By Ian Hebeisen
My mom recently described what she called “a ripple effect” resulting from her traumatic brain injury. Upon sustaining the TBI, it began affecting her life in ripples, starting at home and spreading outward. It affected life with her family and friends, then work, and so on. “It spread throughout every aspect of my life,” said Mom.
At home, daily tasks she could do before the accident suddenly became extremely difficult. My brothers and I would accommodate for her, and adapt the things we did that triggered her – things like monitoring our music or warning her of loud noises in movies. Whenever she needed assistance, she would tell us and we would come and help.
With her friends, she would try to explain her condition, but the message wouldn’t always get through to them. Some of her friends even pulled the “I’m struggling too” card. This didn’t show solidarity, but actually ended up belittling Mom since it discredited her experience.
As her tasks at home grew difficult, so too did her work responsibilities. She quit her original job since it proved too taxing, and managed to land a job with a boss willing to adapt the position to meet her specific needs. But in time, this job became draining too. “I needed to choose between investing my energy into work or my home life,” said Mom.
What helped in every one of these situations? Communication. A clear line of communication will ease complications in any relationship. At home, Mom clearly communicated her needs, allowing my brothers and me to swoop in and offer assistance. She expressed her struggles to her friends, and did her best to help them understand her situation. And when Mom needed to adjust her work to improve her quality of life, her boss listened and willingly accommodated her needs.
Listening is an important yet often overlooked aspect of caregiving. Something as simple as offering an open ear can make a world of difference. Pay attention to what ails your loved one, and if they want help finding solutions, take the time to sit and brainstorm with them. Otherwise, just letting someone vent about their situation or celebrate a small victory goes a long way. Whenever Mom and I drive around, I’ll ask her how she’s doing, and after she’s finished talking, she always ends the conversation with “thanks for listening to me”.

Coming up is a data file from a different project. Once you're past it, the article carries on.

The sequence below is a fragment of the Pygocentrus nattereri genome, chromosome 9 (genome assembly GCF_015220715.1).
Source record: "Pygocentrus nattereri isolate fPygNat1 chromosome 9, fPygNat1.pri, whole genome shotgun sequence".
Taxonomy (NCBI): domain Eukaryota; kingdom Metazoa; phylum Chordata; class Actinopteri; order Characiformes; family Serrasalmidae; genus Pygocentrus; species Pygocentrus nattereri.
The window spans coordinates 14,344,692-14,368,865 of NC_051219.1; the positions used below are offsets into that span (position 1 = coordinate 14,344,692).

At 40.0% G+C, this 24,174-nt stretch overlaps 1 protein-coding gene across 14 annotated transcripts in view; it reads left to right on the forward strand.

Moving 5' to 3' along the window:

Communication goes both ways. If you’re a caregiver for a loved one and notice something may be a trigger, let them know. Your perspective matters too – don’t be afraid to offer your insights in a respectful manner. Keep your own needs in check as well. Know your boundaries, and communicate them to your loved one as soon as possible. It’s much easier to create boundaries early then to try and adjust them later.
For those of you living with TBIs, find people in your life willing to listen and problem solve with you. Be open and honest about your experiences; this will allow people to empathize with your challenges. Certain Facebook groups dedicated to life with TBIs offer platforms for survivors to recommend tips and tricks.
Not everyone will get what you’re going through, and some will try to undermine your reality. In these cases, be up front about your feelings. They don’t get to decide what’s challenging for you. Nobody knows your body and mind better than you do. If they still don’t understand, turn to the caregivers you trust. They’ll help you navigate the murky waters of a TBI.
Ian Hebeisen is a writer based in the Twin Cities. Graduating in 2020 with a degree in Literature with a Writing Emphasis, Ian spends his time writing for The Brain Health Magazine and JUVEN Press. He also writes comics, zines, short stories, and poetry. He lives with his partner and two cats, and enjoys playing board games and reading.